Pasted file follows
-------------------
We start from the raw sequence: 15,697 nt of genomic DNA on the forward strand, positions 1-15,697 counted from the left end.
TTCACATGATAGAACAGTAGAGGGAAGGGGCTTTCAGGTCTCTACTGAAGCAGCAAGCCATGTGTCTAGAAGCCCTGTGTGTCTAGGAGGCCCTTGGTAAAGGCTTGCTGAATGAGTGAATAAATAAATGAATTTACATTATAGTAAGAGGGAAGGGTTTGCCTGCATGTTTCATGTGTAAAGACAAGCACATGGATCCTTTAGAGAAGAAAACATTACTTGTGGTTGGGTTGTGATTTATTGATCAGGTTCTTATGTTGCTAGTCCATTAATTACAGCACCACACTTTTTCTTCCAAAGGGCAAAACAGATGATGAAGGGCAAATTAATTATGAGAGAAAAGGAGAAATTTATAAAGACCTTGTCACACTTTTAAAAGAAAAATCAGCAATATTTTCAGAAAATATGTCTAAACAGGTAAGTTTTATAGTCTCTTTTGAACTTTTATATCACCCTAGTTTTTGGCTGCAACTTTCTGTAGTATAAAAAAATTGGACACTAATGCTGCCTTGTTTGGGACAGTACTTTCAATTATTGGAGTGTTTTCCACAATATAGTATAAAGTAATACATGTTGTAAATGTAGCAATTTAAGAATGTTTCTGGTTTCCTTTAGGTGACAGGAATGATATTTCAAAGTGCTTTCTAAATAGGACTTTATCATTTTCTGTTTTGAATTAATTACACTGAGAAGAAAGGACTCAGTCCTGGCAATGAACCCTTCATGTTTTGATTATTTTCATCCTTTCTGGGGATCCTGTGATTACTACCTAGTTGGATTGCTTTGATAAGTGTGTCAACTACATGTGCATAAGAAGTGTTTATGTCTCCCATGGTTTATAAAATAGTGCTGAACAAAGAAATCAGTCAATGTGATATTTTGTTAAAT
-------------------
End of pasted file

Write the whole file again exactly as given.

We start from the raw sequence: 15,697 nt of genomic DNA on the forward strand, positions 1-15,697 counted from the left end.
TTCACATGATAGAACAGTAGAGGGAAGGGGCTTTCAGGTCTCTACTGAAGCAGCAAGCCATGTGTCTAGAAGCCCTGTGTGTCTAGGAGGCCCTTGGTAAAGGCTTGCTGAATGAGTGAATAAATAAATGAATTTACATTATAGTAAGAGGGAAGGGTTTGCCTGCATGTTTCATGTGTAAAGACAAGCACATGGATCCTTTAGAGAAGAAAACATTACTTGTGGTTGGGTTGTGATTTATTGATCAGGTTCTTATGTTGCTAGTCCATTAATTACAGCACCACACTTTTTCTTCCAAAGGGCAAAACAGATGATGAAGGGCAAATTAATTATGAGAGAAAAGGAGAAATTTATAAAGACCTTGTCACACTTTTAAAAGAAAAATCAGCAATATTTTCAGAAAATATGTCTAAACAGGTAAGTTTTATAGTCTCTTTTGAACTTTTATATCACCCTAGTTTTTGGCTGCAACTTTCTGTAGTATAAAAAAATTGGACACTAATGCTGCCTTGTTTGGGACAGTACTTTCAATTATTGGAGTGTTTTCCACAATATAGTATAAAGTAATACATGTTGTAAATGTAGCAATTTAAGAATGTTTCTGGTTTCCTTTAGGTGACAGGAATGATATTTCAAAGTGCTTTCTAAATAGGACTTTATCATTTTCTGTTTTGAATTAATTACACTGAGAAGAAAGGACTCAGTCCTGGCAATGAACCCTTCATGTTTTGATTATTTTCATCCTTTCTGGGGATCCTGTGATTACTACCTAGTTGGATTGCTTTGATAAGTGTGTCAACTACATGTGCATAAGAAGTGTTTATGTCTCCCATGGTTTATAAAATAGTGCTGAACAAAGAAATCAGTCAATGTGATATTTTGTTAAAT